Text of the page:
All data correct as at 30 Sep 2018
source: Blue Whale Capital
Firstly, it is important to recognise what these stocks do. Amazon, for starters is really a retailer. It sells products to the general public - be it through the Amazon website, or through its Wholefoods outlets. Is Facebook a tech company, or is it an advertiser? The same could be said for Google. Yes, these companies use "tech" (read internet) to achieve what they do, but it is almost impossible for any consumer-focused business today not to have a significant internet presence. In fact, you will find that the majority of those that don't have a strong internet presence are likely in decline.
Below we show some of the industries where Google and Amazon operate.
FAANG stocks are categorized as "tech" stocks, however, we believe they are so much more than this.
1 BillionHours of YouTube Watched Every Day
1 Billion Gmail Users (more than the next 4 email providers combined)
140 Million Hours of Netflix Watched Every Day
Held in fund
Not held in fund
Facebook has 2.2 billion monthly active users, which equates to 30% of the world's population.
Digital advertising spend continues to grow, with Facebook's engaged user base ensuring it attracts a high proportion of this. In its most recent quarterly results advertising sales rose 49% year-on-year, suggesting the digital advertising train continues to gather steam.
At the same time, Facebook has several revenue levers it has yet to pull.
These include e-commerce, payments and media streaming - all of which it has the existing infrastructure for.
Further, Facebook has yet to monetise core assets, including WhatsApp and Instagram.
Although the prospects for revenue growth look strong, political pressure has led Facebook to ramp up spending on security recently which will compress margins in the short-term.
On the surface, things are looking rosy at the zeitgeist-forming technology manufacturer.
Services are a growing part of Apple's revenues and some analysts suggest offerings such as the iCloud and Apple TV could keep consumers tied to the Apple ecosystem, creating a moat around revenues.
Despite this, hardware remains the dominant source of revenue at Apple, with the iPhone alone accounting for 60% of revenue in 2017.
However, Apple's competitors - such as Huawei, Google and Samsung - have all made significant phone improvements, eating into both Apple's reputation for innovation and its market share.
For example, the Google Pixel 2 is widely considered to have a better camera than the iPhone X, while in 2014 Samsung introduced the first mainstream iteration of an edge-to-edge screen - not introduced by Apple until the iPhone X.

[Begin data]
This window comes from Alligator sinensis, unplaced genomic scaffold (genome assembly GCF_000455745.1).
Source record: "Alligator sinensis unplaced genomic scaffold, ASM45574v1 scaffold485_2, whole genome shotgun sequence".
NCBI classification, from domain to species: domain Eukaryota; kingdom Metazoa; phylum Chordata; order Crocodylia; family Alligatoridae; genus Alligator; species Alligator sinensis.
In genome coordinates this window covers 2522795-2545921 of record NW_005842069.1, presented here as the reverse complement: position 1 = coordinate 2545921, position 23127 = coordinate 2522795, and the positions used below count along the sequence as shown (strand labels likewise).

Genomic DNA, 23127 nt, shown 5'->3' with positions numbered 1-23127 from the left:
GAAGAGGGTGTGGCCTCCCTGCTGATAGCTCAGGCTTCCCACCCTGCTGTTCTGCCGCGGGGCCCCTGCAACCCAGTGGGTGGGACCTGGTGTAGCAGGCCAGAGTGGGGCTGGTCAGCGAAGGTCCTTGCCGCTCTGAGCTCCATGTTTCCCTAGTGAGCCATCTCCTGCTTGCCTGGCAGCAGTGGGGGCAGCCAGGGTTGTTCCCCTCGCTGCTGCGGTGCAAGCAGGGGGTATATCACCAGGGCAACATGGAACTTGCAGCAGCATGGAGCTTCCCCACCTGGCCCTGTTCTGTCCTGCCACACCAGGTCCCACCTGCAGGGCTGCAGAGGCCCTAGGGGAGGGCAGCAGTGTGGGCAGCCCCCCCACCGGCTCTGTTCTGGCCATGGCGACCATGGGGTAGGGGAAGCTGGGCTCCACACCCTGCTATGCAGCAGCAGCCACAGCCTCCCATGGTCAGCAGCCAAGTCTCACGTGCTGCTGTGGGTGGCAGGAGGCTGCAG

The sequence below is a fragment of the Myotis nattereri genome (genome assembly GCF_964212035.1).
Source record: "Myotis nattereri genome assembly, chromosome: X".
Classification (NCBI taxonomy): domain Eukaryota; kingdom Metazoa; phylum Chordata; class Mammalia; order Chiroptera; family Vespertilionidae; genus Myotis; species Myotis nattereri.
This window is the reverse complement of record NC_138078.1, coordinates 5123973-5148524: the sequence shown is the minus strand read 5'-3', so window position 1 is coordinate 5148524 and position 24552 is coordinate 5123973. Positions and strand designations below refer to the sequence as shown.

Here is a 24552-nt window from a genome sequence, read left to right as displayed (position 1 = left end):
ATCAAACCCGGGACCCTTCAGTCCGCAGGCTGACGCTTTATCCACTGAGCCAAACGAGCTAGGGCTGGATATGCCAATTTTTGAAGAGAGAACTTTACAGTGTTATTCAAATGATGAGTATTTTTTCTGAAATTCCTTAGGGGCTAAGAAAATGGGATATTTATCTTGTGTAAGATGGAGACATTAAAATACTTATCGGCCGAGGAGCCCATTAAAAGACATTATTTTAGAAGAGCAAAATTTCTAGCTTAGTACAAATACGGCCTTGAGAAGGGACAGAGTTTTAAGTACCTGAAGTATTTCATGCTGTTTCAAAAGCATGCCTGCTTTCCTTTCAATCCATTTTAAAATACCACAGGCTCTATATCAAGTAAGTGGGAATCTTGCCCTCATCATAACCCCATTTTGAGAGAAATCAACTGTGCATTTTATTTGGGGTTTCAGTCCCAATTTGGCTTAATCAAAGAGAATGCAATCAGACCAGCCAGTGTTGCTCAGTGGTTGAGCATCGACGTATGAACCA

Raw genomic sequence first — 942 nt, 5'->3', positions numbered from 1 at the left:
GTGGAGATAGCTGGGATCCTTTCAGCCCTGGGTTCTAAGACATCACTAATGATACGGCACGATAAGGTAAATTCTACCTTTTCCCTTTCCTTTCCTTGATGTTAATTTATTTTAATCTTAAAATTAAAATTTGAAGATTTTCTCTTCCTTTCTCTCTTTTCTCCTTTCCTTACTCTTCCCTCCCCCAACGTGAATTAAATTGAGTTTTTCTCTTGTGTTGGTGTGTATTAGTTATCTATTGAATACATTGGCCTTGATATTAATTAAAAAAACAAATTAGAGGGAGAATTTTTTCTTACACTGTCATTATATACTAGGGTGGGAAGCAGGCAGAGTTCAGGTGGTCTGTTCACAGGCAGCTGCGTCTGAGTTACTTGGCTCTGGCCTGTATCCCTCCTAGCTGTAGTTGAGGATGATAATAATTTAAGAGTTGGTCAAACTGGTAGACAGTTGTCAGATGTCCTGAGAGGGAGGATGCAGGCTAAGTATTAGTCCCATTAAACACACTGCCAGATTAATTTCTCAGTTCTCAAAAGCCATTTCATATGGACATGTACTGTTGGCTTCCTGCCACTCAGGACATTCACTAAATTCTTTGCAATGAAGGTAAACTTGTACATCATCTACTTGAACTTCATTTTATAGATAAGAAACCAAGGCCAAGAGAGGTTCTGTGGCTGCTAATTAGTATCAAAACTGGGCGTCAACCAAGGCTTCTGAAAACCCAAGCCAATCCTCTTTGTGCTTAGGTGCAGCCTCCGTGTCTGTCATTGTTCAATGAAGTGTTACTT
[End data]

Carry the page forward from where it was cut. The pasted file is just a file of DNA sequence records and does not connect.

This leaves questions over the durability of Apple's dominant market share and its ability to sustain prices significantly above the market average. With this in mind, future growth expectations may be too optimistic.
Amazon is notorious among investors for its high price-to-earnings multiple.
Yet, we believe this is justified. Amazon's valuation is distorted by its high R&D spend - which has helped establish it as a leader in multiple markets, with many significant future growth avenues.
Amazon has built a market-dominating e-commerce infrastructure, supporting unprecedented delivery times.
With the switch from physical to online retail still in its early stages, Amazon is poised to take significant share of a growing market.
Amazon is similarly dominant in cloud services through AWS, while its Prime membership programme is supporting a loyal, high margin customer base.
The acquisition of Whole Foods, the creation and refinement of Amazon Alexa and its investment in digital media all point to future growth avenues.
The story for Netflix is less clear cut.
It has successfully shaken traditional media companies with its pioneering direct-to-consumer streaming service, which has attracted a large paying audience.
This revenue, in turn, has supported investment into its content offering and it is now market-leading in terms of its content volumes - which is boosting future growth.
However, the space is rapidly attracting large competitors with significant scale and strong intellectual property, including Disney and the other FAANGs.
We believe the ongoing investment in content required to continue powering user growth, as well as fight emerging competition, will cap long-term profitability. Companies need to grow, and we also need them to grow profitably.
Google's success centres on its leading artificial intelligence capabilities.
Google's leadership in this area is partly driven by the unprecedented amount of data it has collected - which would be almost impossible for a new entrant to replicate - and partly due to the significant investments in R&D they have made.
It remains the dominant search engine across all platforms, meaning it will remain a structural winner in digital advertising.
In addition, Google also has a significant suite of products witnessing accelerating growth, including Google Pay and the Google public cloud.
Looking, ahead, its Waymo division is making significant strides in developing driverless technology.